In the past years, Emanuel Rossetti has repeatedly built and outlined abstract architectures. While some of these have been realized as actual environments, others appeared as fragments, singular images, or objects. In this engagement with spatial contingencies, Rossetti continues to delineate both lived-in and imagined spaces to further meditate on the symbolic value of spatialized objects and structures. For the exhibition Delay Dust (2014), Rossetti installed Vomitory, a red space at the entrance of Kunsthalle Bern. Concealed exits functioned as passages to the rest of the building, which remained, for the most part, empty. “Crossing the carpeted threshold,” wrote the curator, “down to the ensuing rooms (...) one finds oneself in the twilight zone.1“ While the metaphor of an in- between state generously lends itself to discuss Emanuel Rossetti’s practice, I would, respectfully, disagree. For me, the experience of the twilight zone, or the in-between sensation, didn’t occur in the moment of passing from the red to the other rooms, instead it was already established before, in the red space itself.
This slight but pertinent distinction relates to the other elements that—besides the red carpeting —shaped the experience of Vomitory. Firstly, it was filled by the presence of a droning sound coming from loudspeakers within and beyond the red space, and five metal bells (Gallery Bells, 2014) laid out in a zig-zag formation on one of its floors. But mostly, it was physically occupied by two sarcophagi2—these appearing like cut-outs—linking the host architecture to the frame of the red floor-to-wall carpets which projected itself as a reification of a virtual space. In this set-up, one could debate which reality was actually augmented, the constructed one or the one we call real. More precisely, this bridging of environments, the real and the imagined ones, enhanced the visibility of both the structure and its surrounding architecture, allowing for a sort of twilight experience.
As a gateway, Vomitory functioned by emphasizing the spilling of the audience into the exhibition spaces, which were, in turn, underwhelmingly void. Conversely, for Hypnic Jerk, the entry-way gallery at Jan Kaps begins with a viewing of a small heap of objects, hung on walls and placed on pedestals. And, in a reverse proposal, the artist installed Vomitory 2 (2017), another instance of the red room, this time at the end of the gallery. Again, Vomitory 2 incorporates the room’s heating radiator. But where the red space in Bern reified the potentiality of virtual spaces, Hypnic Jerk’s cul-de-sac aborts the notion of the possible. This time, there is literally no way out. In light of the potential of augmented realities, this renewed proposal acts as a reminder of the manifold possibilities enabled by our alert senses and what we’re ultimately left with to navigate the world. More than a few of the works in Hypnic Jerk stress the limitations of connectivity. Like switched-off atrocities, these works manipulate the imaginary and relate them back to the deadlock of our daily lives. In the rendering of a household item like a cheese grater (Hurdy Gurdy, 2017), the artist simulates motion blur and cynically glorifies the abrasion of time and space. Equally, a disfigured designer teapot (Ubu, 2017) or a disconnected rotary dial telephone (Hypnic Jerk, 2017), sitting in solitude and dysfunctional, underline the expiration date of things. In Bern, the artist delayed the dust and in Cologne he lets it settle.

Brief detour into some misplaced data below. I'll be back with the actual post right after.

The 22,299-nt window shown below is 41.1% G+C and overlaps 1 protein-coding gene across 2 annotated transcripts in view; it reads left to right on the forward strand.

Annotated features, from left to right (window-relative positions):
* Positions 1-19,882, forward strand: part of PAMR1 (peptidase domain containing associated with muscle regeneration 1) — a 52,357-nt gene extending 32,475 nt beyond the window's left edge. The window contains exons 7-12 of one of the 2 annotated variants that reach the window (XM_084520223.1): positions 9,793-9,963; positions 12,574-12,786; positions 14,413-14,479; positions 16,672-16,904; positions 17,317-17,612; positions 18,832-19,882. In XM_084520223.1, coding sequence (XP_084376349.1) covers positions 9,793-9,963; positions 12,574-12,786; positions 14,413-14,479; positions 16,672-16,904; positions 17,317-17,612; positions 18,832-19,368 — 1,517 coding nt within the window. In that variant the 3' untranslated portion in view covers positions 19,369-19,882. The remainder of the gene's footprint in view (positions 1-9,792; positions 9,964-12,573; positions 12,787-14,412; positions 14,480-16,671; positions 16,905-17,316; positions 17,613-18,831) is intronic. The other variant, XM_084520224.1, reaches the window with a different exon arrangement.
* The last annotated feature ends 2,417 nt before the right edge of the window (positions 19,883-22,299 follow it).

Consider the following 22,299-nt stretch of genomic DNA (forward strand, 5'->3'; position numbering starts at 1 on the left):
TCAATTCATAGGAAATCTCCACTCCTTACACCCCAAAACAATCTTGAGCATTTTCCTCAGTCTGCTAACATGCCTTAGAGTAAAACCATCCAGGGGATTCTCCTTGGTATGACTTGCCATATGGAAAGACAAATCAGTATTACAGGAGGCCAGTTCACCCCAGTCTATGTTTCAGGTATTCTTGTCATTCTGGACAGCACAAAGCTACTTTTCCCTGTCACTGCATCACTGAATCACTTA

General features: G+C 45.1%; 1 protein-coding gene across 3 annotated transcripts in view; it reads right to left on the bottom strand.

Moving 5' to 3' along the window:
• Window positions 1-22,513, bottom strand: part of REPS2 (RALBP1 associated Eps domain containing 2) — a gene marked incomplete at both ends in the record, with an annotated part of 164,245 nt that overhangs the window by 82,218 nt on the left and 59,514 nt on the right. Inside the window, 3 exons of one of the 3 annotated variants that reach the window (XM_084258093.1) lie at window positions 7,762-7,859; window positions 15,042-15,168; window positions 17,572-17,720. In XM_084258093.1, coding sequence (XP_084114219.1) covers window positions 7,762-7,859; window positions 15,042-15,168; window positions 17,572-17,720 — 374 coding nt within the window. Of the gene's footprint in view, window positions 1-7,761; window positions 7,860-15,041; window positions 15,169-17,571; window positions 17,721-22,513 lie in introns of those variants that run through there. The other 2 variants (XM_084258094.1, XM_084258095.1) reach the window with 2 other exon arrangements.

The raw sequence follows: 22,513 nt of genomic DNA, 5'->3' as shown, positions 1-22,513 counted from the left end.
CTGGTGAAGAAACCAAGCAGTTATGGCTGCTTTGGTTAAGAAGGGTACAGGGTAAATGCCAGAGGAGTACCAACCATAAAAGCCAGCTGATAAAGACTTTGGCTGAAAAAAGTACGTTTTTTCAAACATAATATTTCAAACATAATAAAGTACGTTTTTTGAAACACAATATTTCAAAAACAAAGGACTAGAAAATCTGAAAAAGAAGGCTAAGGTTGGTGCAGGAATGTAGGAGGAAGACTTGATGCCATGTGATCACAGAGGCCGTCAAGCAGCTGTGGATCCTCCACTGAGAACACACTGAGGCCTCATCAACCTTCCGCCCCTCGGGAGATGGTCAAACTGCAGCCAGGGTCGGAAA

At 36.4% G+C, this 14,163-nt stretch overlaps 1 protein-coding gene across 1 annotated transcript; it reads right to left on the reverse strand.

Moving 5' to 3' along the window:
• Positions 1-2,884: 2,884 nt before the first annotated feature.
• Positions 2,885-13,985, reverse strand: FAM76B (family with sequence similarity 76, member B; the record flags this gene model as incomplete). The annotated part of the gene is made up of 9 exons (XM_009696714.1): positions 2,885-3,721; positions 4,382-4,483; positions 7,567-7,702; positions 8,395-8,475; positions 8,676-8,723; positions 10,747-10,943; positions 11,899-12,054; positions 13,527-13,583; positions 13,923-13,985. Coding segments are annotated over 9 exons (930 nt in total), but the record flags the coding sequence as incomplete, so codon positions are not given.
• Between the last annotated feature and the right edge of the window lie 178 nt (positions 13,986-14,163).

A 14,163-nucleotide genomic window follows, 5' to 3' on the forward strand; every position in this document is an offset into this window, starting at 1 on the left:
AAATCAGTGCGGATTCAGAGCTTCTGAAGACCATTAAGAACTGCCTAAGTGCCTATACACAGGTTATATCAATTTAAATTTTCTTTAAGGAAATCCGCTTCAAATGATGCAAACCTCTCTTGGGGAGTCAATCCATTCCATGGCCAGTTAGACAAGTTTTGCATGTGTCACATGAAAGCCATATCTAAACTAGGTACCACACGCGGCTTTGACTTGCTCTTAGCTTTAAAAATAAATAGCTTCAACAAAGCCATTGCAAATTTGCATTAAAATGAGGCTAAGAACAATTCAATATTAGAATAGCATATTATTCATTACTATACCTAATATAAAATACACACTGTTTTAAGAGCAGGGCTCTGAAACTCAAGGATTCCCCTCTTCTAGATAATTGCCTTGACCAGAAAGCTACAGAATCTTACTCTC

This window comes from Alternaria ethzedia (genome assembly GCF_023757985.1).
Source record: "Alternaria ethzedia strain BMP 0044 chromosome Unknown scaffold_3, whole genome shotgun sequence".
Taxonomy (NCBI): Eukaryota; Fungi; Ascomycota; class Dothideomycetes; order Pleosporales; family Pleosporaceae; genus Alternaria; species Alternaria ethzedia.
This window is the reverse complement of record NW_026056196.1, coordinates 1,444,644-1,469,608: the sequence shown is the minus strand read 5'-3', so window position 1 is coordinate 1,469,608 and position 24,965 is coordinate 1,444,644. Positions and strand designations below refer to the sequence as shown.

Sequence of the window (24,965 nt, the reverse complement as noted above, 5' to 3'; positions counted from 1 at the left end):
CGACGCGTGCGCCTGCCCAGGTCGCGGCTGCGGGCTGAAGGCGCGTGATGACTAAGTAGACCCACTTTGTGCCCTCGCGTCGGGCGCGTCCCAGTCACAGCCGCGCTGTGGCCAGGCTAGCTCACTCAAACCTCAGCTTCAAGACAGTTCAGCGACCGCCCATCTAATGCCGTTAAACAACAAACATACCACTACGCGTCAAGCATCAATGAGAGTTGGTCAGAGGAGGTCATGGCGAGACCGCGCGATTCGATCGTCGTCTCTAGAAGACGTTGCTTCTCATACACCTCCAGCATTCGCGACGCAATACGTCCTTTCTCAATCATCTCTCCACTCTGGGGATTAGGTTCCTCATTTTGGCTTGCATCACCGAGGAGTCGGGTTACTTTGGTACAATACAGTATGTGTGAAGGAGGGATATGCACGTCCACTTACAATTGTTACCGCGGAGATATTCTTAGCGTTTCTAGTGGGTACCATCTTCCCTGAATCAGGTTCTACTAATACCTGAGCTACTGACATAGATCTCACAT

Even though, thoughts might be winding down slowly, the shift between the awakened state and the land of slumber happens quite abruptly. But sometimes, right before falling asleep, the body twitches in futile rebellion, a hypnic jerk. The heart speeds. In a relentless instant the body acts up and gasps for life one last time, before disconnecting and inducing its dreams. Like a warning or the ringing of an inner alarm clock, such twitches pose as reminders of how the time asleep—and conversely alive—is only temporary.
Tenzing Barshee, 2017
1 In the press release for Delay Dust, the curator Fabrice Stroun identifies the moment of the twilight zone happening when stepping from the red space into the rest of the building. 2 The showcasing of the sarcophagi, which contain radiators, nods towards Michael Ashers’ installation Kunsthalle Bern, 1992, (1992) for which he exhumed all the building’s heaters and arranged them in the same position where Rossetti installed his red environment.